Social care apprentices: 'It's a myth young people don't want to work in the sector'

There will be up to 2.4m jobs in social care by 2025, so it is essential the sector attracts school-leavers and graduates to meet demand.

Like many of his peers, Bradley Bliss had no real plan for his career after leaving school at 16. He trained to be a bricklayer and dipped his toe into the world of IT, but was still clueless about which path to pursue. The answer, however, was closer to home than he thought.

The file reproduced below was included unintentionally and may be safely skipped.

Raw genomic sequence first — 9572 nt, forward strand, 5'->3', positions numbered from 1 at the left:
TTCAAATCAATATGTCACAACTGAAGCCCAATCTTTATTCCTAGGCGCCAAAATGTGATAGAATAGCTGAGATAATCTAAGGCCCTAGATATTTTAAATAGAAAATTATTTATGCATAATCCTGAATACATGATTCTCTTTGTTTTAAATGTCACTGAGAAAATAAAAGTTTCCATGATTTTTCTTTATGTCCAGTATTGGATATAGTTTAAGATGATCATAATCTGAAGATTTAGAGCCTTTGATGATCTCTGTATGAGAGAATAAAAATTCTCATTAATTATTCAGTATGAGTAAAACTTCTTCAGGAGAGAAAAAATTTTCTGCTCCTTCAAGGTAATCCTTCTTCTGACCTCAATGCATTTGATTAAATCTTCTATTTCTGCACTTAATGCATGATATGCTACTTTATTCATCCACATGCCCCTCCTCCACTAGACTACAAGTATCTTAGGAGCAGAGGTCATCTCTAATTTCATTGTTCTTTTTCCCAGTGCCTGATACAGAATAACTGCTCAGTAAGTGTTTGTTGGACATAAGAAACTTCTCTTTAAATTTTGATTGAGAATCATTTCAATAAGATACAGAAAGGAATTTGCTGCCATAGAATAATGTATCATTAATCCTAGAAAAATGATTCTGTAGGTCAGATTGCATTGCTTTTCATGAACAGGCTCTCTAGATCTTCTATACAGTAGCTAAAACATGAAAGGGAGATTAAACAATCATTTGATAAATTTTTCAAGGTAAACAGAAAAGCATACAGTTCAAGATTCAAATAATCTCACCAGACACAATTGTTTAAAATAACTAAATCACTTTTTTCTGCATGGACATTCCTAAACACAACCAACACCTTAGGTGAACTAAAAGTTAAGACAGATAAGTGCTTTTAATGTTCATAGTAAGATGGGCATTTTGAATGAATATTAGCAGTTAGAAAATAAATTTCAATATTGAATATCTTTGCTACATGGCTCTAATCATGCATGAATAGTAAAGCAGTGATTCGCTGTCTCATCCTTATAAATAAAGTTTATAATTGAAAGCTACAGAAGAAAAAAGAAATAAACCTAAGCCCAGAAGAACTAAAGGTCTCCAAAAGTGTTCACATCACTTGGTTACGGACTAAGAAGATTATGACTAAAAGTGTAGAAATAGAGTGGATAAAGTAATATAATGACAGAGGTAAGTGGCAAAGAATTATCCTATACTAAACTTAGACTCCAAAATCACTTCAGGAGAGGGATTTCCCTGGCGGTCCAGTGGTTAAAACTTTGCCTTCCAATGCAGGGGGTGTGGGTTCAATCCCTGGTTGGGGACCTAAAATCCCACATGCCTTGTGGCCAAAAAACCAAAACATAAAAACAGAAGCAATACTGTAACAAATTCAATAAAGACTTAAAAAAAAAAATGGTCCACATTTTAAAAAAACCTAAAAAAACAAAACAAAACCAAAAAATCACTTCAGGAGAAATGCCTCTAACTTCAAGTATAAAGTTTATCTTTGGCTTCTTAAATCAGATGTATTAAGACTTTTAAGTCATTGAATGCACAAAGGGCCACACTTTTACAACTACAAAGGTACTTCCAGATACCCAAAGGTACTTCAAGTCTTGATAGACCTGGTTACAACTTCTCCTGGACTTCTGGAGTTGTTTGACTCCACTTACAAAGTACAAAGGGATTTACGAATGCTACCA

Bliss lives with and looks after his grandmother, a care worker with more than 40 years’ experience, his grandfather, who has multiple sclerosis, and an uncle with learning disabilities and autism. On the suggestion of his grandmother, he applied for and was accepted onto Hertfordshire county council’s health and social care training programme in September 2015. He hasn’t looked back since.

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